Serial Peripheral Interface (SPI) is a synchronous serial data protocol used by microcontrollers for communicating with one or more peripheral devices quickly over short distances. It can also be used for communication between two microcontrollers.

With an SPI connection there is always one master device (usually a microcontroller) which controls the peripheral devices. Typically there are three lines common to all the devices:
  • MISO (Master In Slave Out) — The Slave line for sending data to the master
  • MOSI (Master Out Slave In) — The Master line for sending data to the peripherals
  • SCK (Serial Clock) — The clock pulses which synchronize data transmission generated by the master
  • CS/SS (Slave Select or Chips Select) — the pin on each device that the master can use to enable and disable specific devices.

For more infomation about pins of Z-Uno here

When a device's Slave Select pin is low, it communicates with the master. When it's high, it ignores the master. This allows you to have multiple SPI devices sharing the same MISO, MOSI, and CLK lines.

To write code for a new SPI device you need to note a few things:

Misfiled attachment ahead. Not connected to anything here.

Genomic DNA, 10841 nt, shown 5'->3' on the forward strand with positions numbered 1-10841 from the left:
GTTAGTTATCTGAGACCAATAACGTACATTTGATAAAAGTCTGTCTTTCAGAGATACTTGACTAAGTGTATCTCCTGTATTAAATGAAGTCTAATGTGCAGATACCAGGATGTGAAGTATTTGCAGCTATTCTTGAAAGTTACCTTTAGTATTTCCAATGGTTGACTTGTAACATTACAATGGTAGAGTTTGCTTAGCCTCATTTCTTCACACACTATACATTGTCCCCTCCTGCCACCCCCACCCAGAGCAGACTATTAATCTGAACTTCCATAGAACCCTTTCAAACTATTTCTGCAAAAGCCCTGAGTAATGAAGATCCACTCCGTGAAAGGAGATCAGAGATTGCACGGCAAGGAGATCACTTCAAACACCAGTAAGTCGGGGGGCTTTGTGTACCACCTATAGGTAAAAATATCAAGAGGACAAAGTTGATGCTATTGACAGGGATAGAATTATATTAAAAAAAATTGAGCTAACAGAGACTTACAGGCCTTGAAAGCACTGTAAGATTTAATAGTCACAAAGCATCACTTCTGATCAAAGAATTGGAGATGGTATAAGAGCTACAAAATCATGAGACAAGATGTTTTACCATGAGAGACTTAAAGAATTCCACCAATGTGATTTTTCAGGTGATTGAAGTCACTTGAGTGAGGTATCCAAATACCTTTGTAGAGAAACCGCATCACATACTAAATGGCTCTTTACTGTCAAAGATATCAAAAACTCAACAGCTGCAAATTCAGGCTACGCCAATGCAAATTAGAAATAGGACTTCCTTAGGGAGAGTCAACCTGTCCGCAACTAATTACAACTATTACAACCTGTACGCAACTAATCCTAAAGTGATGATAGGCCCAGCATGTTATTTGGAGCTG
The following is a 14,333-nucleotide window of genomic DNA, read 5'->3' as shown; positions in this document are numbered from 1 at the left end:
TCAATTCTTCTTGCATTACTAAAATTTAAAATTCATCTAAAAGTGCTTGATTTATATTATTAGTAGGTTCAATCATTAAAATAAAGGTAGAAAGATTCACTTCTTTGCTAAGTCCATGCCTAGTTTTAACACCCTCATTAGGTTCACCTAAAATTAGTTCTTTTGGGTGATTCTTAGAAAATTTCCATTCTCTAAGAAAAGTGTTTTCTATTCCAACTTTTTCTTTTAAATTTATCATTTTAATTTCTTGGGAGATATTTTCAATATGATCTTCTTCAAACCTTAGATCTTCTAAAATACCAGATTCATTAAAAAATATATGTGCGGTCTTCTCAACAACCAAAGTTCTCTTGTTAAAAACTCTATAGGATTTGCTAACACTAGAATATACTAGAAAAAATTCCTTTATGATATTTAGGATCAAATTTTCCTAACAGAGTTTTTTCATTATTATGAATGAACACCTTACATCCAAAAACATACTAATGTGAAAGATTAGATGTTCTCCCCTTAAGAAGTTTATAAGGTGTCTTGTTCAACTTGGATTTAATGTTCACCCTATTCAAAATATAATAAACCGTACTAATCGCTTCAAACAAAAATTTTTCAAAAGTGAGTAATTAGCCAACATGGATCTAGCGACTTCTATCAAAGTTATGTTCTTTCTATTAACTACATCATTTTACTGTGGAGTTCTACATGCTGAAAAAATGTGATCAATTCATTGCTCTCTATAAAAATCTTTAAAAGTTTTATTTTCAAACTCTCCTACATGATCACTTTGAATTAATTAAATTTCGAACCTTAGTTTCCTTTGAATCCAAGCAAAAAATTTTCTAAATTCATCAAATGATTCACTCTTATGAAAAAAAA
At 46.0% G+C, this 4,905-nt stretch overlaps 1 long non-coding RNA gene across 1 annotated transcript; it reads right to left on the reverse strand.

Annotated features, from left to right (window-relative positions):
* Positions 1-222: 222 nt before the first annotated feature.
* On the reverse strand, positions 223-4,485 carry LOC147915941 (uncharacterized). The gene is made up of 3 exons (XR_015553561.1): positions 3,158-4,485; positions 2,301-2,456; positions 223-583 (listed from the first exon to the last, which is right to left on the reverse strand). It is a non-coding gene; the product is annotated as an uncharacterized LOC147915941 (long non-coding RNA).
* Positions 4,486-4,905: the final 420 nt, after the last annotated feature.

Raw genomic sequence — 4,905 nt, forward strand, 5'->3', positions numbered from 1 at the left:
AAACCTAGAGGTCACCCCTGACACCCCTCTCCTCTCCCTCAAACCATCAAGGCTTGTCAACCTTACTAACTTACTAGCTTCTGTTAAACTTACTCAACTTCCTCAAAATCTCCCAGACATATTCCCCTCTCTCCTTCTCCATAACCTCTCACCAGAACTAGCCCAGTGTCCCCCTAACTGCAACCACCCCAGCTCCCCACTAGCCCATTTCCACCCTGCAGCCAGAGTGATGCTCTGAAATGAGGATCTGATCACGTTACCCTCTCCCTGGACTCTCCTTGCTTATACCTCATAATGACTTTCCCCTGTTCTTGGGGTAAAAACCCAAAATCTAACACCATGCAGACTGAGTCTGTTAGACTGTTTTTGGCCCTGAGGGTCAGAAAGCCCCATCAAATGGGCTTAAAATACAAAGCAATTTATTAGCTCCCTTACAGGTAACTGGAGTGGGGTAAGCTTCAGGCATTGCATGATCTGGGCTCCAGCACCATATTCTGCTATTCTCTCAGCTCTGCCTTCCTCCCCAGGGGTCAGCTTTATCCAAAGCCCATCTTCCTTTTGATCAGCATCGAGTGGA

• What is the maximum SPI speed your device can use? This is controlled by the first parameter in SPISettings. Z-Uno supports up to 8MHz (8000000). Z-Uno will automatically use the best speed that is equal to or less than the number you use with SPISettings.
  • Is data shifted in Most Significant Bit (MSB) or Least Significant Bit (LSB) first? This is controlled by second SPISettings parameter, either MSBFIRST or LSBFIRST. Most SPI chips use MSB first data order.
  • Is the data clock idle when high or low? Are samples on the rising or falling edge of clock pulses? These modes are controlled by the third parameter in SPISettings.
The SPI standard is loose and each device implements it a little differently. This means you have to pay special attention to the device's datasheet when writing your code
Once you have your SPI parameters, use SPI.beginTransaction() to begin using the SPI port.
SPISettings spi_settings = SPISettings(8000000, MSBFIRST, SPI_MODE0);
// ...
The SPI settings are applied at the beginning of the transaction and SPI.endTransaction() doesn't change SPI settings. Unless you, or some library, calls beginTransaction a second time, the setting are maintained. You should attempt to minimize the time between before you call SPI.endTransaction(), for best compatibility if your program is used together with other libraries which use SPI. With most SPI devices, after SPI.beginTransaction(), you will write the slave select pin LOW, call SPI.transfer() any number of times to transfer data, then write the SS pin HIGH, and finally call SPI.endTransaction().